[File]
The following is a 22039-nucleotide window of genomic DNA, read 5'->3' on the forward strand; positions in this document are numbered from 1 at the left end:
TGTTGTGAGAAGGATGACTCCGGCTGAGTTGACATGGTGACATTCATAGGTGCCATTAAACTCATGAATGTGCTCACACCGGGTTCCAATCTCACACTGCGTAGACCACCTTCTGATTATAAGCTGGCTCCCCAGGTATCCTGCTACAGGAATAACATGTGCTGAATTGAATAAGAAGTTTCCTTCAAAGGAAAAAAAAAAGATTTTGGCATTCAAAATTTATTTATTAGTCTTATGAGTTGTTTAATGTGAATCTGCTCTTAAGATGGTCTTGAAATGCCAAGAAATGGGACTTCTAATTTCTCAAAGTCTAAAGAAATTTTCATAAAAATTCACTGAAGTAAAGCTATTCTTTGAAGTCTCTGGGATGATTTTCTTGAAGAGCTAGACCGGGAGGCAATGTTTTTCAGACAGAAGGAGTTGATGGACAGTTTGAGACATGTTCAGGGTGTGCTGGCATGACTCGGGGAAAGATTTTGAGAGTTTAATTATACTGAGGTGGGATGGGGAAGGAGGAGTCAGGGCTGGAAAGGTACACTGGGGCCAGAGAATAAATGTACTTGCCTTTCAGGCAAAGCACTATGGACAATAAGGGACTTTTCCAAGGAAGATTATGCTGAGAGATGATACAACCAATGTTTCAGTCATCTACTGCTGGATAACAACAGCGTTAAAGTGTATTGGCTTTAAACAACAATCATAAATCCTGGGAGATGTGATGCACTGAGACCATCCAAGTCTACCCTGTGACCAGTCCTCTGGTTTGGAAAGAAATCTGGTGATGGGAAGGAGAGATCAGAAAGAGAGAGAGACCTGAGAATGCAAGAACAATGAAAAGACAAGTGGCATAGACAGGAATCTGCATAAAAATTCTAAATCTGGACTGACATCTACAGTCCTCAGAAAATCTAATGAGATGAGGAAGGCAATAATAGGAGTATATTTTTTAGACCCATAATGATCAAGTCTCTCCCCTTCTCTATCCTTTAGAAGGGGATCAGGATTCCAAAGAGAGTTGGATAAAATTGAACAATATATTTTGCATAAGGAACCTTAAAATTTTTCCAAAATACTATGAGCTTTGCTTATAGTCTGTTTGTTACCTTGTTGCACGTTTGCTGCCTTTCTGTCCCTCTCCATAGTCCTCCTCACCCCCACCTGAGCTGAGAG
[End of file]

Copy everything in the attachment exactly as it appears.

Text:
The following is a 22039-nucleotide window of genomic DNA, read 5'->3' on the forward strand; positions in this document are numbered from 1 at the left end:
TGTTGTGAGAAGGATGACTCCGGCTGAGTTGACATGGTGACATTCATAGGTGCCATTAAACTCATGAATGTGCTCACACCGGGTTCCAATCTCACACTGCGTAGACCACCTTCTGATTATAAGCTGGCTCCCCAGGTATCCTGCTACAGGAATAACATGTGCTGAATTGAATAAGAAGTTTCCTTCAAAGGAAAAAAAAAAGATTTTGGCATTCAAAATTTATTTATTAGTCTTATGAGTTGTTTAATGTGAATCTGCTCTTAAGATGGTCTTGAAATGCCAAGAAATGGGACTTCTAATTTCTCAAAGTCTAAAGAAATTTTCATAAAAATTCACTGAAGTAAAGCTATTCTTTGAAGTCTCTGGGATGATTTTCTTGAAGAGCTAGACCGGGAGGCAATGTTTTTCAGACAGAAGGAGTTGATGGACAGTTTGAGACATGTTCAGGGTGTGCTGGCATGACTCGGGGAAAGATTTTGAGAGTTTAATTATACTGAGGTGGGATGGGGAAGGAGGAGTCAGGGCTGGAAAGGTACACTGGGGCCAGAGAATAAATGTACTTGCCTTTCAGGCAAAGCACTATGGACAATAAGGGACTTTTCCAAGGAAGATTATGCTGAGAGATGATACAACCAATGTTTCAGTCATCTACTGCTGGATAACAACAGCGTTAAAGTGTATTGGCTTTAAACAACAATCATAAATCCTGGGAGATGTGATGCACTGAGACCATCCAAGTCTACCCTGTGACCAGTCCTCTGGTTTGGAAAGAAATCTGGTGATGGGAAGGAGAGATCAGAAAGAGAGAGAGACCTGAGAATGCAAGAACAATGAAAAGACAAGTGGCATAGACAGGAATCTGCATAAAAATTCTAAATCTGGACTGACATCTACAGTCCTCAGAAAATCTAATGAGATGAGGAAGGCAATAATAGGAGTATATTTTTTAGACCCATAATGATCAAGTCTCTCCCCTTCTCTATCCTTTAGAAGGGGATCAGGATTCCAAAGAGAGTTGGATAAAATTGAACAATATATTTTGCATAAGGAACCTTAAAATTTTTCCAAAATACTATGAGCTTTGCTTATAGTCTGTTTGTTACCTTGTTGCACGTTTGCTGCCTTTCTGTCCCTCTCCATAGTCCTCCTCACCCCCACCTGAGCTGAGAG